Philippine shares marked a record close on Thursday on broad-based gains, while Vietnam ended at its highest in more than ten years as trading resumed after the exchange was shut for two days due to a technical issue.
Gains on the Philippine stock exchange were mainly led by industrial stocks, with SM Investments Corp closing at a record after declining 0.6 percent on Wednesday.
International Container Terminal Services Inc rose 3.1 percent, its best close since June, 2015. The stock fell 2.6 percent on Wednesday.
"Yesterday, we had a correction and some profit-taking, so today we are seeing stocks that declined recover what they lost," said Jeffrey Lucero, an equity research analyst at RCBC Securities.
Vietnam ended 1.6 percent higher after jumping as much as 2.7 percent intraday.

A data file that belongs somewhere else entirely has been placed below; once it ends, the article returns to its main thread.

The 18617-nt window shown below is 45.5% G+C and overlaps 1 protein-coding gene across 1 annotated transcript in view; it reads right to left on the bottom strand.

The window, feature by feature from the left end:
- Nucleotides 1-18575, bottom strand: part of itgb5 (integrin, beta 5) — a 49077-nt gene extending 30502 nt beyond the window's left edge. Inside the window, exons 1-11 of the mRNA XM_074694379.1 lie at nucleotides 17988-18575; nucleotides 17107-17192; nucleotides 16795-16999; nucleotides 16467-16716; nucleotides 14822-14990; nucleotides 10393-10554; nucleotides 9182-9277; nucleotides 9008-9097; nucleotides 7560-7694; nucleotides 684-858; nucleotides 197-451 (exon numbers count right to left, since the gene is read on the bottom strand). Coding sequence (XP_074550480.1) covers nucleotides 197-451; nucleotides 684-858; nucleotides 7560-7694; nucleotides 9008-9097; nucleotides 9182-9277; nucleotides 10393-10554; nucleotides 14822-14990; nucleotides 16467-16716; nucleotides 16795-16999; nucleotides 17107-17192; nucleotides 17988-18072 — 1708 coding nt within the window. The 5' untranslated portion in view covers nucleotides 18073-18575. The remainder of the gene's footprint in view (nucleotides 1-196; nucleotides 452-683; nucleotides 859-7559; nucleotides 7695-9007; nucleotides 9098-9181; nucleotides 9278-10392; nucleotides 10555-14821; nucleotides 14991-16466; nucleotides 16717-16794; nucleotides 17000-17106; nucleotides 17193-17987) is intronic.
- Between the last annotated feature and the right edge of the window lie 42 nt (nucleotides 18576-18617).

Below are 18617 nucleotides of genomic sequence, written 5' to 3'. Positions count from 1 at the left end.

Financials and utility stocks led the gainers, with Joint Stock Commercial Bank for Foreign Trade of Viet Nam touching a record high, and oil and gas refiner PetroVietnam Gas Joint Stock Corp hitting a more than three-year high.
"It is hard to say whether the market would correct immediately. The fundamentals like macroeconomics, inflows, M&A deals, privatisations are still lending support," said Le Thu Ha, an investment analyst with Vietcombank Securities.
Malaysian shares were up 0.5 percent, supported by financials, after the country's central bank raised its key interest rate for the first time since July 2014. Malaysia is the first in Southeast Asia to raise its key rate in years, and the first Asian nation to hike them in 2018.
Malayan Banking Bhd, a holding company for the Maybank group, finished 0.9 percent higher, while CIMB Group Holdings Bhd rose 1 percent.
Singapore shed 1 percent, weighed down by financials and industrial stocks.
DBS Group Holdings Ltd fell 1.5 percent, while Jardine Matheson Holdings Ltd dropped 1.4 percent.
Asian stocks, meanwhile, hit a record high on Thursday though concerns about the Trump administration's protectionist stance tempered enthusiasm in financial markets.